The calculation method is also well described in the AAFCO Official Publication as well as on AAFCO's "The Business of Pet Food" website (www.petfood.aafco.org). In Step 1, average values for percentages of crude protein, crude fat, crude fiber, moisture and ash are determined by proximate analysis or other suitable means (see Figure 1). In the example, proximate analyses of four samples were conducted to obtain the averages. These average values are used in Step 2 to determine the percentage of nitrogen-free extract (NFE), which is simply 100 minus the percentages of the aforementioned components of the proximate analysis (see Figure 2).
By plugging the values for the calorie-containing components of the diet (crude protein, crude fat, and NFE) into the "modified Atwater" formula (with estimated 3.5 kcal/g for crude protein and NFE, and 8.5 kcal/g for crude fat), it generates a value in terms of metabolizable energy (ME) in kcal/100 g. That result is multiplied by ten to give the final answer in terms of kcal/kg, the units as to be reported on the label (see Figure 3).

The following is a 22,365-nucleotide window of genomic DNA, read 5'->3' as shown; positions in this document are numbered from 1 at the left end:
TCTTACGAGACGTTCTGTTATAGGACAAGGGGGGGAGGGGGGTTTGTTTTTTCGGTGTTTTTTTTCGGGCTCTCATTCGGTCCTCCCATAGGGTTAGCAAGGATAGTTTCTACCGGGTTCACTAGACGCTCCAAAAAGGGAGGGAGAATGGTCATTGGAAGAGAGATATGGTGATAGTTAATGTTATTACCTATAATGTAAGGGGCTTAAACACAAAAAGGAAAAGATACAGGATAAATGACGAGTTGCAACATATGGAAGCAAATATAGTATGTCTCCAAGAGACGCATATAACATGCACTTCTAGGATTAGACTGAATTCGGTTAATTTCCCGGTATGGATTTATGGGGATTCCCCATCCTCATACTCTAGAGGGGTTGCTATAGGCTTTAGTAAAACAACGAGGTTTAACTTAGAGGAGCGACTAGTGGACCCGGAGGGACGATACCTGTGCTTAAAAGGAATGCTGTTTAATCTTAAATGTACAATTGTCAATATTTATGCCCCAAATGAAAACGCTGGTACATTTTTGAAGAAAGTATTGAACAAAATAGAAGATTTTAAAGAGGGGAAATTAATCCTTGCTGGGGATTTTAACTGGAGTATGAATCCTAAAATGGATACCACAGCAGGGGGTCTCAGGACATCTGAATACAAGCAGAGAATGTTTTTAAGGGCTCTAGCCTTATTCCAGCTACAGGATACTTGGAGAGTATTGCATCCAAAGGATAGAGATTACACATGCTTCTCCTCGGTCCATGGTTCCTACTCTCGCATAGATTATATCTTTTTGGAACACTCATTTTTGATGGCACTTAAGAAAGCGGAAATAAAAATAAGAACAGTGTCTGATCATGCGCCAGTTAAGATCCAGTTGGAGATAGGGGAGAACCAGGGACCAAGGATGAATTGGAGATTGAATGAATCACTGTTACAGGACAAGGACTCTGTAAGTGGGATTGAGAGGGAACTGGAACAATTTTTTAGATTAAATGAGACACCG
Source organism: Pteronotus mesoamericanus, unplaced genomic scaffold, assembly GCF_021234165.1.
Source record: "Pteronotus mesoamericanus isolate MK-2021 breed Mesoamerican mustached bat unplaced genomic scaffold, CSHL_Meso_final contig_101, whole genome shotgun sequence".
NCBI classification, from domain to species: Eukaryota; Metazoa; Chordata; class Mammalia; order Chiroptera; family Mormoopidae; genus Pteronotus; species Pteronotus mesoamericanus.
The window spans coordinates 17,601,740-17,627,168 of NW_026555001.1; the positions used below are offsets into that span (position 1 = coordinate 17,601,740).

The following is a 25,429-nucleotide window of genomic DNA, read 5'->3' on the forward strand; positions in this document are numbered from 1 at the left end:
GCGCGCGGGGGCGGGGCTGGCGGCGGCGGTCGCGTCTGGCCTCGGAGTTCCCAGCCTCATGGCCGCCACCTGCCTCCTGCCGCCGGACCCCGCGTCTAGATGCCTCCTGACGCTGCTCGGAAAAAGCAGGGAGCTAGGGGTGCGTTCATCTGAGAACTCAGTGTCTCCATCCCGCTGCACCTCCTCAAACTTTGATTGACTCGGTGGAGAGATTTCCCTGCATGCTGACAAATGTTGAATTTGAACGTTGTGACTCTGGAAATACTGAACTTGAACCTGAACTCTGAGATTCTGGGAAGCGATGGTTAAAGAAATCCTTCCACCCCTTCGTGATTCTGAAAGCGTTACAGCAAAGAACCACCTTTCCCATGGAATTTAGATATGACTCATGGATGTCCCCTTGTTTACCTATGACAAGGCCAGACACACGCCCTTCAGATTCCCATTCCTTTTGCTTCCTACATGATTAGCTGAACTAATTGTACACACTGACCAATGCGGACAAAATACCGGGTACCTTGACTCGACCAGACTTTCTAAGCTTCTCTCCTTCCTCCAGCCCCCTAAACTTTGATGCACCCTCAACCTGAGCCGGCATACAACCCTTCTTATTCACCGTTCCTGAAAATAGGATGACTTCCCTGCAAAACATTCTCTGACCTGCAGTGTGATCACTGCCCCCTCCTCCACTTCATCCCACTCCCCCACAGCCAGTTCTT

That's half the battle. Reporting in terms of familiar measure or unit depends on the type of food. Most often, complete and balanced foods should be reported per standard measuring cup of dry food or per can (or other suitable descriptor of the packaging, such as "pouch" or "tray," if applicable) of wet food. Snacks or treats may be reported in discrete units, such as per treat, piece, biscuit or cookie (however it is described elsewhere on the label), while supplements may be "per tablet," "per teaspoon" or as otherwise appropriate. Whatever the unit, first determine the kcal per gram by dividing the number derived in Step 3 by 1000. Then multiply that number by the number of grams per unit (see Figure 4).
Like the guaranteed analysis, the rules governing calorie content statements allow for some flexibility in format as long as the mandated information is present. Importantly, the statement must be "separate and distinct" from the guarantees. To that end, while not expressly required, it would be advisable to make the header "Calorie Content" the same size, style, color and letter case as the "Guaranteed Analysis" header. Next to or immediately below the header should be the parenthetical "(calculated)" or "(fed)" as appropriate. The statement also should indicate the type of calories as "Metabolizable Energy" or "ME" (this is more for the feed control official's benefit than the consumer's, in order for the former to verify the correct reporting of calories). Finally, of course, the calorie values are reported. Figure 5 shows examples of calorie content statements in an acceptable format.